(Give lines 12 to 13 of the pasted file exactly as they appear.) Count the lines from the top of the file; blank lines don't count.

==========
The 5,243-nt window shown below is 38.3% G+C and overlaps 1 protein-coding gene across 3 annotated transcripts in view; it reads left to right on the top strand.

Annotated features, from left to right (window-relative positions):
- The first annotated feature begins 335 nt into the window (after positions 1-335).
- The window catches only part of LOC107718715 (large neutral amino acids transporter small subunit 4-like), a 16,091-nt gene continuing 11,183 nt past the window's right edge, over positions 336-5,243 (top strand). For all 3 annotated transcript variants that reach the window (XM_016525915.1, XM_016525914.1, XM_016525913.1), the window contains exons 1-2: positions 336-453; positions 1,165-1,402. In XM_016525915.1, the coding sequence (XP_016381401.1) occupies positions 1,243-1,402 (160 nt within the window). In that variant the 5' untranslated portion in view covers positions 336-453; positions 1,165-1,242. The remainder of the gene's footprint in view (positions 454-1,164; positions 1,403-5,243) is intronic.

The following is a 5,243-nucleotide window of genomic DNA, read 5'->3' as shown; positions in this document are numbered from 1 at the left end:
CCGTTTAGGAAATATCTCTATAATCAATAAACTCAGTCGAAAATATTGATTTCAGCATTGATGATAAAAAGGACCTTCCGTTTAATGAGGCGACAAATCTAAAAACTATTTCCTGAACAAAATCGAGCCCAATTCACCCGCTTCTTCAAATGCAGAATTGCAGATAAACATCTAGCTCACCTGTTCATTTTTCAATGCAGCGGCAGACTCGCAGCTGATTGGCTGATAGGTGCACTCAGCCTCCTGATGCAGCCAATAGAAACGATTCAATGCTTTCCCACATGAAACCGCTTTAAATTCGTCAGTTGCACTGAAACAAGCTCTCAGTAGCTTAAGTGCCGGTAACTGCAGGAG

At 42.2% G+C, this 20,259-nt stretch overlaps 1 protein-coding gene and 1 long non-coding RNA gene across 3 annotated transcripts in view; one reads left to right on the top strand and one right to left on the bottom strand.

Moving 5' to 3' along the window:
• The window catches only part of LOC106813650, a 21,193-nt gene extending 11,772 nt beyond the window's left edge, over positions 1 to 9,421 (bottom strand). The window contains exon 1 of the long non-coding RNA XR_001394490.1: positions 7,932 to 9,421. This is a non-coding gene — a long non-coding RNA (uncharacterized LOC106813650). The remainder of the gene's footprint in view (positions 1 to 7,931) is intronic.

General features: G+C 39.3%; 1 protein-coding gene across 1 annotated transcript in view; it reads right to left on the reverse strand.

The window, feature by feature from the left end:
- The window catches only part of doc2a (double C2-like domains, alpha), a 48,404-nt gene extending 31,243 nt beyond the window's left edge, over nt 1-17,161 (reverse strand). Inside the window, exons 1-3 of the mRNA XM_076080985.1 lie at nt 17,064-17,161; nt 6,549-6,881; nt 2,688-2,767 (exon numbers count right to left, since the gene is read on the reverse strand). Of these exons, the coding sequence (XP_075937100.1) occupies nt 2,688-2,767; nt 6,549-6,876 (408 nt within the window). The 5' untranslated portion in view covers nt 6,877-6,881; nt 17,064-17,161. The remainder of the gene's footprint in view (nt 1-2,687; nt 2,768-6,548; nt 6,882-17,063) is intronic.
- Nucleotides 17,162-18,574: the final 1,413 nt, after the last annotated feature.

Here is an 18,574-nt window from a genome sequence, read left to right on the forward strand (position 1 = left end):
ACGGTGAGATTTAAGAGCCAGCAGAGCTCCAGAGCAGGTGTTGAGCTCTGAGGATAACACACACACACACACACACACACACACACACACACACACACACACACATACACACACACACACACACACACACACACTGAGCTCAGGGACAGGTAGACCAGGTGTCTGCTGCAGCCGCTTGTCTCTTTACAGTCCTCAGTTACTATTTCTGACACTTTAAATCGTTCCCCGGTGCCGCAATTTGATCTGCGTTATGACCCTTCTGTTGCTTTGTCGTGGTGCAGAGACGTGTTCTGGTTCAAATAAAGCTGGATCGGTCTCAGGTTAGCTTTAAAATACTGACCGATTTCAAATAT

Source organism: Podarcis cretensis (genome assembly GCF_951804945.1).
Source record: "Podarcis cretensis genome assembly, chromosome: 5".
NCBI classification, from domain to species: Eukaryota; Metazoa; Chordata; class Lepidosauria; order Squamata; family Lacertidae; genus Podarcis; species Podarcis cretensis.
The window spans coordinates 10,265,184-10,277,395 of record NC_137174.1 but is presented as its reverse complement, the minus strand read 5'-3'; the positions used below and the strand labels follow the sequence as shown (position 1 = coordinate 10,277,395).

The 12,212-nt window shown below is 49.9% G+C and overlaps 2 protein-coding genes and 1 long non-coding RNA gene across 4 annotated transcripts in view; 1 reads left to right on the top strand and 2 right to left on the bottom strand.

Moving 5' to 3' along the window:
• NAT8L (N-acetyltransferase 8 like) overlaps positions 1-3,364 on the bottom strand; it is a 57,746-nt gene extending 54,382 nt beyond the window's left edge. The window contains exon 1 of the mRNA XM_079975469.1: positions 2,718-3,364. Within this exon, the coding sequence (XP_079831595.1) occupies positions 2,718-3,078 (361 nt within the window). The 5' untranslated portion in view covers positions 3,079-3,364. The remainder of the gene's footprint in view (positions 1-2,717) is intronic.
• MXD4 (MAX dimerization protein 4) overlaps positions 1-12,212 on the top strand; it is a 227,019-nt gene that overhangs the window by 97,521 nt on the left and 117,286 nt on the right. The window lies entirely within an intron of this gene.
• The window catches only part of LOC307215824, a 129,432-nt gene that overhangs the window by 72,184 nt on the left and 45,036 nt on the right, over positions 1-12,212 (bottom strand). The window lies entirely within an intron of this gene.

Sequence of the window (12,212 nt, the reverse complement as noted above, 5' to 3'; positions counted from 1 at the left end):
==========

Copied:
- The window catches only part of doc2a (double C2-like domains, alpha), a 48,404-nt gene extending 31,243 nt beyond the window's left edge, over nt 1-17,161 (reverse strand). Inside the window, exons 1-3 of the mRNA XM_076080985.1 lie at nt 17,064-17,161; nt 6,549-6,881; nt 2,688-2,767 (exon numbers count right to left, since the gene is read on the reverse strand). Of these exons, the coding sequence (XP_075937100.1) occupies nt 2,688-2,767; nt 6,549-6,876 (408 nt within the window). The 5' untranslated portion in view covers nt 6,877-6,881; nt 17,064-17,161. The remainder of the gene's footprint in view (nt 1-2,687; nt 2,768-6,548; nt 6,882-17,063) is intronic.
- Nucleotides 17,162-18,574: the final 1,413 nt, after the last annotated feature.